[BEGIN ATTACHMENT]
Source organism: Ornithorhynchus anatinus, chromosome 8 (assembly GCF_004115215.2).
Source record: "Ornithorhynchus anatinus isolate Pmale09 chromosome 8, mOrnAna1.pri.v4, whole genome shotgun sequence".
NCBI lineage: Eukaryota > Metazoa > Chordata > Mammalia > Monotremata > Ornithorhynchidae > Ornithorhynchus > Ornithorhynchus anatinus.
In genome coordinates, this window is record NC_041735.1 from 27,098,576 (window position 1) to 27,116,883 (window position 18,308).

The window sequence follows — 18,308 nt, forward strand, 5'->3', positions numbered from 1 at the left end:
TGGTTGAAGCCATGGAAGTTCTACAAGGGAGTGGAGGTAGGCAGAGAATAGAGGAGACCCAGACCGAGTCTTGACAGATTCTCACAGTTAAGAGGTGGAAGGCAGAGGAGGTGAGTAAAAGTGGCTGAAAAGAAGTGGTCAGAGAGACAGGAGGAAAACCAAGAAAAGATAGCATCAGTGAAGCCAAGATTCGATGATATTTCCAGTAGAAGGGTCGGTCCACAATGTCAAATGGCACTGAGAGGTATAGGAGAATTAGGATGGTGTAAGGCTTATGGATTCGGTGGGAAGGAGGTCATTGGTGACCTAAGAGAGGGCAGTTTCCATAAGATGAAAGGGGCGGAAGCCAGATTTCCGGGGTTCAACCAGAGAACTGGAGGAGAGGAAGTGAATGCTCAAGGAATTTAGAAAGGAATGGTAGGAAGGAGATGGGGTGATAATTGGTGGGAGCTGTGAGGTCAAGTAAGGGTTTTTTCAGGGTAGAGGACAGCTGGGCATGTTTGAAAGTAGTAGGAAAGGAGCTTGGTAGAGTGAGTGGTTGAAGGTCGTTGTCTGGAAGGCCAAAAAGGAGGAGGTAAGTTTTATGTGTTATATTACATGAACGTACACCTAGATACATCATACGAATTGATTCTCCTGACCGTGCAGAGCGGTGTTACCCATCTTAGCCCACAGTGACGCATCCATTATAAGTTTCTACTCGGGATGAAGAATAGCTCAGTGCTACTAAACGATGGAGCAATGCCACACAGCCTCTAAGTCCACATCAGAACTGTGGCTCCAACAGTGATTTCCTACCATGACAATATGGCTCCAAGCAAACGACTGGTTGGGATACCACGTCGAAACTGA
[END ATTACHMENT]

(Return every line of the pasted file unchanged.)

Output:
Source organism: Ornithorhynchus anatinus, chromosome 8 (assembly GCF_004115215.2).
Source record: "Ornithorhynchus anatinus isolate Pmale09 chromosome 8, mOrnAna1.pri.v4, whole genome shotgun sequence".
NCBI lineage: Eukaryota > Metazoa > Chordata > Mammalia > Monotremata > Ornithorhynchidae > Ornithorhynchus > Ornithorhynchus anatinus.
In genome coordinates, this window is record NC_041735.1 from 27,098,576 (window position 1) to 27,116,883 (window position 18,308).

The window sequence follows — 18,308 nt, forward strand, 5'->3', positions numbered from 1 at the left end:
TGGTTGAAGCCATGGAAGTTCTACAAGGGAGTGGAGGTAGGCAGAGAATAGAGGAGACCCAGACCGAGTCTTGACAGATTCTCACAGTTAAGAGGTGGAAGGCAGAGGAGGTGAGTAAAAGTGGCTGAAAAGAAGTGGTCAGAGAGACAGGAGGAAAACCAAGAAAAGATAGCATCAGTGAAGCCAAGATTCGATGATATTTCCAGTAGAAGGGTCGGTCCACAATGTCAAATGGCACTGAGAGGTATAGGAGAATTAGGATGGTGTAAGGCTTATGGATTCGGTGGGAAGGAGGTCATTGGTGACCTAAGAGAGGGCAGTTTCCATAAGATGAAAGGGGCGGAAGCCAGATTTCCGGGGTTCAACCAGAGAACTGGAGGAGAGGAAGTGAATGCTCAAGGAATTTAGAAAGGAATGGTAGGAAGGAGATGGGGTGATAATTGGTGGGAGCTGTGAGGTCAAGTAAGGGTTTTTTCAGGGTAGAGGACAGCTGGGCATGTTTGAAAGTAGTAGGAAAGGAGCTTGGTAGAGTGAGTGGTTGAAGGTCGTTGTCTGGAAGGCCAAAAAGGAGGAGGTAAGTTTTATGTGTTATATTACATGAACGTACACCTAGATACATCATACGAATTGATTCTCCTGACCGTGCAGAGCGGTGTTACCCATCTTAGCCCACAGTGACGCATCCATTATAAGTTTCTACTCGGGATGAAGAATAGCTCAGTGCTACTAAACGATGGAGCAATGCCACACAGCCTCTAAGTCCACATCAGAACTGTGGCTCCAACAGTGATTTCCTACCATGACAATATGGCTCCAAGCAAACGACTGGTTGGGATACCACGTCGAAACTGA